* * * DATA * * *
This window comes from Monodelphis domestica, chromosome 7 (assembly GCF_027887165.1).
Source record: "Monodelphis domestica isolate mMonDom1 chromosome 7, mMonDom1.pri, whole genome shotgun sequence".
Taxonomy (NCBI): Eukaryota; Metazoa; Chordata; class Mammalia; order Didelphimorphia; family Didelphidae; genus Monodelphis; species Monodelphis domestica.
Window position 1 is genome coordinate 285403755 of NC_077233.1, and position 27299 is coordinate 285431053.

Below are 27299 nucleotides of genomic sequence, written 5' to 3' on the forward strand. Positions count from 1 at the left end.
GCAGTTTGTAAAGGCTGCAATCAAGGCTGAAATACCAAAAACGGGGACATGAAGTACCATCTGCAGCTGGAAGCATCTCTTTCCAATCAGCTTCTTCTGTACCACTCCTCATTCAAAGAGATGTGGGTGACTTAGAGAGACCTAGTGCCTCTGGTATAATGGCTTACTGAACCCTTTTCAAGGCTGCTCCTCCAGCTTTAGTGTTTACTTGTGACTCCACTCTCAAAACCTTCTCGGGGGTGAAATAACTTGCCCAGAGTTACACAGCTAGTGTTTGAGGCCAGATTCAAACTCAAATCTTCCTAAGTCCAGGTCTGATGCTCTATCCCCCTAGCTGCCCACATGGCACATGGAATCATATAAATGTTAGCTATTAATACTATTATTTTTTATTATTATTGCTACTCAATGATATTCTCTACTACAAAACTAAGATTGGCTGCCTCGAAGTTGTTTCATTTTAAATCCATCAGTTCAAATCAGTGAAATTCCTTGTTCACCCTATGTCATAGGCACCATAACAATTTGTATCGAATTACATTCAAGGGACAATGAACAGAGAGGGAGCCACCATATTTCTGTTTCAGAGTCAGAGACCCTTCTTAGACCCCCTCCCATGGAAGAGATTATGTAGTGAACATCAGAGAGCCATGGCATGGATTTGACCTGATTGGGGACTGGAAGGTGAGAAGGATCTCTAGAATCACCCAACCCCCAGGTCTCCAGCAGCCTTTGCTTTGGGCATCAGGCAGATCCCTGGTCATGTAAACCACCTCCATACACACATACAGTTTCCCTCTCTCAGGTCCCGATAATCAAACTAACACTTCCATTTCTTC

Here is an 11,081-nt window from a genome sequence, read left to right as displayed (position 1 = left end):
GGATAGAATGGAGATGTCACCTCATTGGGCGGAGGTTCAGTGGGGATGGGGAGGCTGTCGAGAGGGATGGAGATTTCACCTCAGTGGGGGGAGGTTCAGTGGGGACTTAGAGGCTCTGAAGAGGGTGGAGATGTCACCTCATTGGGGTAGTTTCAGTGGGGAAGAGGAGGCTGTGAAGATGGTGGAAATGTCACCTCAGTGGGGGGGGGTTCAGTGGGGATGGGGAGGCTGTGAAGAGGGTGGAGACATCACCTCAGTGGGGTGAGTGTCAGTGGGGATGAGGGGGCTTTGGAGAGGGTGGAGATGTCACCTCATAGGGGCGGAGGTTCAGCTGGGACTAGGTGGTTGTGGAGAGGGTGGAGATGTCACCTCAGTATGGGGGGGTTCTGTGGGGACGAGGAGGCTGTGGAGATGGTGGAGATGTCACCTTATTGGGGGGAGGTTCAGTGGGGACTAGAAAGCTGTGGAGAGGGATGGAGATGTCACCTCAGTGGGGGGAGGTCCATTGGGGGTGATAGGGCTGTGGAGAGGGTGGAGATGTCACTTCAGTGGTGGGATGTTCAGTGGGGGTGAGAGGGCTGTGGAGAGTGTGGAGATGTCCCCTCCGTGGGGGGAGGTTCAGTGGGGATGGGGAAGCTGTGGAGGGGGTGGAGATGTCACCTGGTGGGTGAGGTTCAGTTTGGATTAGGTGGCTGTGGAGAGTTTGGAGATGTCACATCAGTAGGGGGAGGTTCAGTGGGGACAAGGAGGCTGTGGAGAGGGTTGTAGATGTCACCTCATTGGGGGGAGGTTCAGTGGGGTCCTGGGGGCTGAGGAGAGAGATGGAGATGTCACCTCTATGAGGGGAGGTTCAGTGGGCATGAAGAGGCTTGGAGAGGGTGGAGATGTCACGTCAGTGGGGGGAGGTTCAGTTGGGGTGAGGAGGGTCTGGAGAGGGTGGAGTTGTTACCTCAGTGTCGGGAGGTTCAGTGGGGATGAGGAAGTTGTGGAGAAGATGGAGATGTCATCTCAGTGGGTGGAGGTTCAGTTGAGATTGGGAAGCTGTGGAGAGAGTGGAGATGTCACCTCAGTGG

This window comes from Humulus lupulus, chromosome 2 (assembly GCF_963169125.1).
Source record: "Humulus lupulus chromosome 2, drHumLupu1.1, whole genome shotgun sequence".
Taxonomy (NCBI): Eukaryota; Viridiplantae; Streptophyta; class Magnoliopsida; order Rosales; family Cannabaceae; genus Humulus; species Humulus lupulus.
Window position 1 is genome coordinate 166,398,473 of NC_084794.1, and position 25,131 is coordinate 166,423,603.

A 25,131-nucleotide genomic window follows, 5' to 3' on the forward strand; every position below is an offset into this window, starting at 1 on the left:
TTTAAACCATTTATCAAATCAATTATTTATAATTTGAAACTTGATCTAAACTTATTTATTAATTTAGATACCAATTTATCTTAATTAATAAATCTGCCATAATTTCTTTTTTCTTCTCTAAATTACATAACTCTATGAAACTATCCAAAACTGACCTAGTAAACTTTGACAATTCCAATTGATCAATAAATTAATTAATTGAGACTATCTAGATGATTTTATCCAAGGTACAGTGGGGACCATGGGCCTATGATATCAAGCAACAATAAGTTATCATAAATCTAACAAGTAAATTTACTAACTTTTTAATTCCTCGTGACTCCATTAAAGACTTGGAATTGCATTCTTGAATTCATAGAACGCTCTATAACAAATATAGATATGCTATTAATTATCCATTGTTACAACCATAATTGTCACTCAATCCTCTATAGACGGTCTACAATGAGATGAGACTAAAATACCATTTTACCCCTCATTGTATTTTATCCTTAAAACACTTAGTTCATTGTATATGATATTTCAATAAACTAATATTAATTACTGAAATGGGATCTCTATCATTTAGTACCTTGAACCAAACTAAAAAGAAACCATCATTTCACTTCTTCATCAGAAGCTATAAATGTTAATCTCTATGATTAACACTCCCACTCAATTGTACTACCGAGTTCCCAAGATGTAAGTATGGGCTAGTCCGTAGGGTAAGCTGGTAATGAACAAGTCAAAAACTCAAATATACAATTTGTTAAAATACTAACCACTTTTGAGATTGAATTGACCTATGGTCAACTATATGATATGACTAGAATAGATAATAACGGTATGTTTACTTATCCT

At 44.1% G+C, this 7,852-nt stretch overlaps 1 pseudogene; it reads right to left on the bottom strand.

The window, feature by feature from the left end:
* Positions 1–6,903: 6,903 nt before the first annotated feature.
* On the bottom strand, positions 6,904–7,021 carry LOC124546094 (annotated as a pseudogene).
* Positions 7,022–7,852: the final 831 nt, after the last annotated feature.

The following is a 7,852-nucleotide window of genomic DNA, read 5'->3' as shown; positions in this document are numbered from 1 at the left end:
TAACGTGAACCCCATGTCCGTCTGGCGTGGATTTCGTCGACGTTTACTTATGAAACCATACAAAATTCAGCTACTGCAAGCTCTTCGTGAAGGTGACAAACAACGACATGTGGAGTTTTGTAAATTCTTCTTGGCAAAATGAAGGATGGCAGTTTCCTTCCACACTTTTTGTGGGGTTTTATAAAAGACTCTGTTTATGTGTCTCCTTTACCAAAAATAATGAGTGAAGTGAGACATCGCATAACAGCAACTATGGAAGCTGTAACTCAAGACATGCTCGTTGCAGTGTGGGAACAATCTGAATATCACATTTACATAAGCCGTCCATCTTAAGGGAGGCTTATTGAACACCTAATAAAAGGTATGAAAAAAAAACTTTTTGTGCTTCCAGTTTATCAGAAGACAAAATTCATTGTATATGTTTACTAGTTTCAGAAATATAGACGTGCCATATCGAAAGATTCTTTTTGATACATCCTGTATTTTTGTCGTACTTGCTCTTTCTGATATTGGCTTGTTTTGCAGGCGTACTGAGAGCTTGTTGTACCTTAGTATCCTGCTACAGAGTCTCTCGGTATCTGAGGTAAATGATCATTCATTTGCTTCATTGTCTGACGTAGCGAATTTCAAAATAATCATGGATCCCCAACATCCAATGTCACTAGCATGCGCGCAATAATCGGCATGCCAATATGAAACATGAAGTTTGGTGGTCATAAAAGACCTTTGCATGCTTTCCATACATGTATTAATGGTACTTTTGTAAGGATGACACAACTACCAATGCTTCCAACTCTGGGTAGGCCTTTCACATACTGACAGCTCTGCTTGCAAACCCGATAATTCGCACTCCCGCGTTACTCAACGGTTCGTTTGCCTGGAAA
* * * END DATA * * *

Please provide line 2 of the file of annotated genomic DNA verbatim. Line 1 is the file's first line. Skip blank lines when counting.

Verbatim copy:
Source record: "Monodelphis domestica isolate mMonDom1 chromosome 7, mMonDom1.pri, whole genome shotgun sequence".